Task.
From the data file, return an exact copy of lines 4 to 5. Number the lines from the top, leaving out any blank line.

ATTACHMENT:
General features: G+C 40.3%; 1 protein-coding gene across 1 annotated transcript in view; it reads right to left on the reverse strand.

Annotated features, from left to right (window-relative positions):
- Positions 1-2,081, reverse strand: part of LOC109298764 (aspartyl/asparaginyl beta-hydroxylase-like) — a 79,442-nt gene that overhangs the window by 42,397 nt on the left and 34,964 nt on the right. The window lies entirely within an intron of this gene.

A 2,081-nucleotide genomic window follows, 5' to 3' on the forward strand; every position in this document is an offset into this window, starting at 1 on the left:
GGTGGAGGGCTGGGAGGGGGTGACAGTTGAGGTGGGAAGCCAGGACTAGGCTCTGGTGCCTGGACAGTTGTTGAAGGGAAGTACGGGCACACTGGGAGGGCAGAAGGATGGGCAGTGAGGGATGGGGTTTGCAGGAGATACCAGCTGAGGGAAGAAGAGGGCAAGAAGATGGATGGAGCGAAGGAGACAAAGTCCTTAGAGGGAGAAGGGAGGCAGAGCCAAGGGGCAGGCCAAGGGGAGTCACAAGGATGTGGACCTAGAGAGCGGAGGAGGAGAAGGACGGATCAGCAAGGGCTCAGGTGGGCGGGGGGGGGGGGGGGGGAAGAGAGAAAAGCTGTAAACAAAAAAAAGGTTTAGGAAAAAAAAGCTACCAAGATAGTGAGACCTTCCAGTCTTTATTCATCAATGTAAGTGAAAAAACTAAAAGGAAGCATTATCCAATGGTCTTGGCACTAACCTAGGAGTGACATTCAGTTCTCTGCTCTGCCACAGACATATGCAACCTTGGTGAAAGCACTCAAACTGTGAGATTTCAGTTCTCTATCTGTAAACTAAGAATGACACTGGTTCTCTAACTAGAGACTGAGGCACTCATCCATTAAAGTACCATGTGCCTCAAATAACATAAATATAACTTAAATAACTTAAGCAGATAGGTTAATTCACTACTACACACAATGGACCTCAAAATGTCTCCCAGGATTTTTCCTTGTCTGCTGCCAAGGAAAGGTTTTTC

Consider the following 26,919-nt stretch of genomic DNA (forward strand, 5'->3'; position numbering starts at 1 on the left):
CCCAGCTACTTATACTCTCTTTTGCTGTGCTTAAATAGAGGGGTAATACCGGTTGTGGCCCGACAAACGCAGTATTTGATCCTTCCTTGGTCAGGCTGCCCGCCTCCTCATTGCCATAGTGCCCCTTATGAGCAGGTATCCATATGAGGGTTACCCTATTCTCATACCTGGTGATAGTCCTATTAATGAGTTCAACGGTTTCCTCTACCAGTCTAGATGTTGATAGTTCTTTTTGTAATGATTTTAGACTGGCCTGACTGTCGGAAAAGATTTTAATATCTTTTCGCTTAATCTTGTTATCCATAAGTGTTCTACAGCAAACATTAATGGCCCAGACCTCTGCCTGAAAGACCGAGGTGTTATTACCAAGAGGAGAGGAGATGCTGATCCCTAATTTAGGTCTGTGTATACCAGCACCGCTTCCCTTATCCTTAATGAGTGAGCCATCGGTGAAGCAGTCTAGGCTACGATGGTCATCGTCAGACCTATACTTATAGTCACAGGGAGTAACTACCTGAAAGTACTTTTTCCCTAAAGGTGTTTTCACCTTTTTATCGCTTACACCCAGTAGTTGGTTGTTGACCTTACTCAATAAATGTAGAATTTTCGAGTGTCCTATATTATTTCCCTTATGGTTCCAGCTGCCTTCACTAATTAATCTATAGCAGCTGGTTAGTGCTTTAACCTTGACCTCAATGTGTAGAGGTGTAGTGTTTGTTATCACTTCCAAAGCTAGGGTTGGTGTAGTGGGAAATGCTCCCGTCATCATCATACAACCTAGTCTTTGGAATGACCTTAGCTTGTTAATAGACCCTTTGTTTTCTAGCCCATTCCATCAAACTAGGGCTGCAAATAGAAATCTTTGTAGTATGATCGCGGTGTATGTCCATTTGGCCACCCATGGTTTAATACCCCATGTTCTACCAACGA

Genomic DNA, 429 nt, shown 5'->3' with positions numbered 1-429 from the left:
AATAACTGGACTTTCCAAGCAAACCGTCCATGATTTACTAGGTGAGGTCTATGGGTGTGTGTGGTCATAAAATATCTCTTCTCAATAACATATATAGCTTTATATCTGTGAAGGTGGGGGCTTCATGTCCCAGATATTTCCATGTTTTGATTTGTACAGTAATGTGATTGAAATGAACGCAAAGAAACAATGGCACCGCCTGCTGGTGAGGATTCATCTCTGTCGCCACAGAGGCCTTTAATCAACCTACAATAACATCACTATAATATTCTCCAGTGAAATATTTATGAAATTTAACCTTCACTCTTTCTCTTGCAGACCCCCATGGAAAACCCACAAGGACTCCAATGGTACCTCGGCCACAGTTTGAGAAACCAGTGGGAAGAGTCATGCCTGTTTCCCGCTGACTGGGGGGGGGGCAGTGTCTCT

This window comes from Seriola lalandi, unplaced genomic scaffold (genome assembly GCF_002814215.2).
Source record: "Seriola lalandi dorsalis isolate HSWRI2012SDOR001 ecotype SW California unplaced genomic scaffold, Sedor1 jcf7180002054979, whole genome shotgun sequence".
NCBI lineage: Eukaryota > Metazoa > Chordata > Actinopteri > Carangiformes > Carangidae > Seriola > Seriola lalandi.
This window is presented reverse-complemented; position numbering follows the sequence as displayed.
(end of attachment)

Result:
A 2,081-nucleotide genomic window follows, 5' to 3' on the forward strand; every position in this document is an offset into this window, starting at 1 on the left:
GGTGGAGGGCTGGGAGGGGGTGACAGTTGAGGTGGGAAGCCAGGACTAGGCTCTGGTGCCTGGACAGTTGTTGAAGGGAAGTACGGGCACACTGGGAGGGCAGAAGGATGGGCAGTGAGGGATGGGGTTTGCAGGAGATACCAGCTGAGGGAAGAAGAGGGCAAGAAGATGGATGGAGCGAAGGAGACAAAGTCCTTAGAGGGAGAAGGGAGGCAGAGCCAAGGGGCAGGCCAAGGGGAGTCACAAGGATGTGGACCTAGAGAGCGGAGGAGGAGAAGGACGGATCAGCAAGGGCTCAGGTGGGCGGGGGGGGGGGGGGGGGAAGAGAGAAAAGCTGTAAACAAAAAAAAGGTTTAGGAAAAAAAAGCTACCAAGATAGTGAGACCTTCCAGTCTTTATTCATCAATGTAAGTGAAAAAACTAAAAGGAAGCATTATCCAATGGTCTTGGCACTAACCTAGGAGTGACATTCAGTTCTCTGCTCTGCCACAGACATATGCAACCTTGGTGAAAGCACTCAAACTGTGAGATTTCAGTTCTCTATCTGTAAACTAAGAATGACACTGGTTCTCTAACTAGAGACTGAGGCACTCATCCATTAAAGTACCATGTGCCTCAAATAACATAAATATAACTTAAATAACTTAAGCAGATAGGTTAATTCACTACTACACACAATGGACCTCAAAATGTCTCCCAGGATTTTTCCTTGTCTGCTGCCAAGGAAAGGTTTTTC